Naomi Weiss
Classics graduate student

Greek tragedy, particularly Euripides; ancient music and dance; archaic Greek poetry; ancient ethnography
BA (Hons) Classics, University of Oxford, Somerville College (2006); MSt, University of Oxford, New College (2007); MA, UC Berkeley (2009)

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Selected publications

Ph.D. Dissertation (in progress): Mousike and Mythos: The Role of Choral Performance in Later Euripidean Tragedy (University of California, Berkeley)

"The Visual Language of Nero's Harbor Sestertii," Memoirs of the American Academy in Rome 58 (forthcoming 2013)

"Recognition and Identity in Euripides' Ion," in T. Russo ed. Recognition and Modes of Knowledge: Anagnorisis from Antiquity to Contemporary Theory (University of Alberta Press, 2012)

"A Psychoanalytical Reading of Euripides' Ion: Repetition, Development and Identity," Bulletin of the Institute of Classical Studies 51 (2008) 39-50.

M.St. Thesis: Presocratic Thought in Aeschylus (University of Oxford, 2007)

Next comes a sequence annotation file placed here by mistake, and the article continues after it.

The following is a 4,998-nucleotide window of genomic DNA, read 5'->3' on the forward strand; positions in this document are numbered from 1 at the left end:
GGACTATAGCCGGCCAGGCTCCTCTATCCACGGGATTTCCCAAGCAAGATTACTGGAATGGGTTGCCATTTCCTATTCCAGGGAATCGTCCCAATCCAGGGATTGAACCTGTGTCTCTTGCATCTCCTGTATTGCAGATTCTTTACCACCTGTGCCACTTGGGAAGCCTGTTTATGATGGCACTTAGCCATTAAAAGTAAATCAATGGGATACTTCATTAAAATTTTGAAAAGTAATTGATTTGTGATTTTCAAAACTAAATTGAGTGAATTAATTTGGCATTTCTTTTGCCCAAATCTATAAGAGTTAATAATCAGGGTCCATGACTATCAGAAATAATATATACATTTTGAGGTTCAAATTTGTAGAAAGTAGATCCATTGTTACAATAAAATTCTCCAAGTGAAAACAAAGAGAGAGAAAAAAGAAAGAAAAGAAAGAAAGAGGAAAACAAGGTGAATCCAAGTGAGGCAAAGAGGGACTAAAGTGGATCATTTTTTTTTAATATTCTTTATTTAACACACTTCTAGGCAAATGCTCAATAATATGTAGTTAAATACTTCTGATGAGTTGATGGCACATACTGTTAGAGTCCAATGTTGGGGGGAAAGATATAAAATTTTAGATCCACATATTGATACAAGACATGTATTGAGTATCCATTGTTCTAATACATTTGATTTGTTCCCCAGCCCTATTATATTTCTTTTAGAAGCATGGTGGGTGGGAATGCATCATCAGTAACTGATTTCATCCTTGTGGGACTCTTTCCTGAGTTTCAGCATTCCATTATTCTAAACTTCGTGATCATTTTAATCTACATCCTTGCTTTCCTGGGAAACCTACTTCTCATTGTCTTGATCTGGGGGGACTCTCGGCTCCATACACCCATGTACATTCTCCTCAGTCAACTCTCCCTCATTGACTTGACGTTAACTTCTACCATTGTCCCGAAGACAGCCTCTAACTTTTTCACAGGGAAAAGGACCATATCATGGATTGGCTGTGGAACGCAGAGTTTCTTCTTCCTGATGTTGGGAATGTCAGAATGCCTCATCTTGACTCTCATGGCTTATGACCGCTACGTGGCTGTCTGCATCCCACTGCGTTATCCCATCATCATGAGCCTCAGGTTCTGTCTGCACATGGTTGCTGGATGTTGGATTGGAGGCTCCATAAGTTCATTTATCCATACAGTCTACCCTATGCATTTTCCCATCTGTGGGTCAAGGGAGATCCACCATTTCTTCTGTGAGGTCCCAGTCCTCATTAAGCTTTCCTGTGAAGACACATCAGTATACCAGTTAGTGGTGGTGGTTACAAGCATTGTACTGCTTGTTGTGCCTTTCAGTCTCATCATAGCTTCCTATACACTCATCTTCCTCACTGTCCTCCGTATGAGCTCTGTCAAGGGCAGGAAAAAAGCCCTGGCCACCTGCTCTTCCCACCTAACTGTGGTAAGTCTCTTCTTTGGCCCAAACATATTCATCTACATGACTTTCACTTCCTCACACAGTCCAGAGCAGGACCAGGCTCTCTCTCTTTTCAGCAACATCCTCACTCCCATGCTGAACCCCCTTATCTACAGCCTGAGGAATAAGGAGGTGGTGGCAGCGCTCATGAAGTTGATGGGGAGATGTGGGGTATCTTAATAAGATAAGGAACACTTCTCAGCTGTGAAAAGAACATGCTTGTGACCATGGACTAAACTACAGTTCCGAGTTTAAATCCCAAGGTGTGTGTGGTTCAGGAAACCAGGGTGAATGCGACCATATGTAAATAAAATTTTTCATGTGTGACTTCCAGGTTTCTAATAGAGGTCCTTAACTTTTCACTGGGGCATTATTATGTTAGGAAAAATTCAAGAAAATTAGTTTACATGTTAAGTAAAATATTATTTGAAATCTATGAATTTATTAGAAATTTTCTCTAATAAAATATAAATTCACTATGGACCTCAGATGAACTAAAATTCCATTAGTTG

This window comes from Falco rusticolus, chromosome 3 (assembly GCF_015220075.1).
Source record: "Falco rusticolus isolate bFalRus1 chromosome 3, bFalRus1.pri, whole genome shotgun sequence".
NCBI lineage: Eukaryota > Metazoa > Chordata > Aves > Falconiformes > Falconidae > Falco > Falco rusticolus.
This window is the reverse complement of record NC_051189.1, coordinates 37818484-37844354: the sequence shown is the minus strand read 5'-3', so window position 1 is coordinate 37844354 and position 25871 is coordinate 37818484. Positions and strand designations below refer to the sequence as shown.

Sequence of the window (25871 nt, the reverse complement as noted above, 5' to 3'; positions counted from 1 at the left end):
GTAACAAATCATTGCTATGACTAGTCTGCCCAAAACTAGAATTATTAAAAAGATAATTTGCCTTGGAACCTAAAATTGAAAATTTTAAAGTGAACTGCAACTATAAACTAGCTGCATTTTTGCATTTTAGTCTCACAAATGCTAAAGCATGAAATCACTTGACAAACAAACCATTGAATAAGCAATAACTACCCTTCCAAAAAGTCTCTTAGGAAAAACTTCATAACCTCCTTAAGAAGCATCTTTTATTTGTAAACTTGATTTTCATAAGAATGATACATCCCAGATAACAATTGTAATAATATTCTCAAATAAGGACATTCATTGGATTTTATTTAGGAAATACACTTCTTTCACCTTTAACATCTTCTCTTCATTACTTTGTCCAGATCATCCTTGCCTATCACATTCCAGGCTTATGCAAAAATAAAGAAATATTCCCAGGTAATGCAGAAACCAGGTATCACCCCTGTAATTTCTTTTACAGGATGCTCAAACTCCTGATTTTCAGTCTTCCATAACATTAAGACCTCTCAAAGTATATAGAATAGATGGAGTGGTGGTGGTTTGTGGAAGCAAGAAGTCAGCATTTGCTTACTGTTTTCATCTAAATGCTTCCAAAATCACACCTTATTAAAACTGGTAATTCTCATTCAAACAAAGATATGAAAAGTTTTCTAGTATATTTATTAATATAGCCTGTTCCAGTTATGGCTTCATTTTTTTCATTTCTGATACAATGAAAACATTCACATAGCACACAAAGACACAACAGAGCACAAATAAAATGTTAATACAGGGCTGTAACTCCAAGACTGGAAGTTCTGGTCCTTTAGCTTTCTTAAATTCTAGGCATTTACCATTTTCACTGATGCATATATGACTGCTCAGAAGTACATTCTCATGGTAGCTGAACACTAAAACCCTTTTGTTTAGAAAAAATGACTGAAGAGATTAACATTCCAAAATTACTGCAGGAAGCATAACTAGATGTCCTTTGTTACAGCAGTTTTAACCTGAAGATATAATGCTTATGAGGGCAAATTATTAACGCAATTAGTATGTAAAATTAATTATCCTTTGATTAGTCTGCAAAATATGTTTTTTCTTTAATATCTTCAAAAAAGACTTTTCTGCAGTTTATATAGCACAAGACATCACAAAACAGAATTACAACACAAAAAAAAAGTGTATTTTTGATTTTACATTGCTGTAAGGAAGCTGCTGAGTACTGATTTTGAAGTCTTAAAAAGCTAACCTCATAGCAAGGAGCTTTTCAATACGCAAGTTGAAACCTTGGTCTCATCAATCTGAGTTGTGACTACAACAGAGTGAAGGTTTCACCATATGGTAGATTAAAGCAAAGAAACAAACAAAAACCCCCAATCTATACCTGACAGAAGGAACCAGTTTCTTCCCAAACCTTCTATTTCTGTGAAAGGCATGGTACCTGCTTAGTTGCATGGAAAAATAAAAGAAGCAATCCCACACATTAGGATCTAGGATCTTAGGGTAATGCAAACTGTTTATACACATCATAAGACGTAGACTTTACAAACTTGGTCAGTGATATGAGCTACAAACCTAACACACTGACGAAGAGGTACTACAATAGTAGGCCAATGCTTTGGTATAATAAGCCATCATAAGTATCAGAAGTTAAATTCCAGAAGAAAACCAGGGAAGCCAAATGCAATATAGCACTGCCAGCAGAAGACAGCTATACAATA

Articles in progress:

"The Antiphonal Ending of Euripides' Iphigenia in Aulis"

"Unlearning Latin? The Illusion of Linguistic Decline in Ovid's Exile Poetry"

Personal statement

Papers presented:

"Singing 'chorus-less woes': the Paradox of Performed Absence in Euripides' Trojan Women," to be delivered at Epichoreia VI, New York University, May 2013 (invited talk)

"Performing the Hymenaios in Euripides' Iphigenia in Aulis," delivered at Paths of Song: Interactions between Greek Lyric and Tragedy, University College London, April 2013

"The Antiphonal Ending of Euripides' Iphigenia in Aulis," delivered at the 144th annual meeting of the American Philological Association, Seattle, WA, January 2013 (received Honorable Mention in the list of Outstanding Papers and Panels)

"Mimetic polyphony in Euripides' Helen," presented at Color and Sound in Antiquity, John Hopkins University, March 2012.

"tin' es choron? Different worlds of choral dancing in Euripides' Electra," presented at the Madrid-Harvard Colloquium, Harvard University, May 2010.

"Repetition, recognition and identity in Euripides' Ion," presented at From Ignorance to Knowledge: Recognition from Antiquity to the Postmodern and Beyond, Center for Comparative Literature, University of Toronto, April 2008.

"Freud and Greek tragedy: does a psychoanalytical approach work?," presented at The Graduate Colloquium, New College, University of Oxford, May 2007.

"Hecuba and Helen: Troades 860-1059," presented at Quarrels seminar series, University of Oxford, February 2007.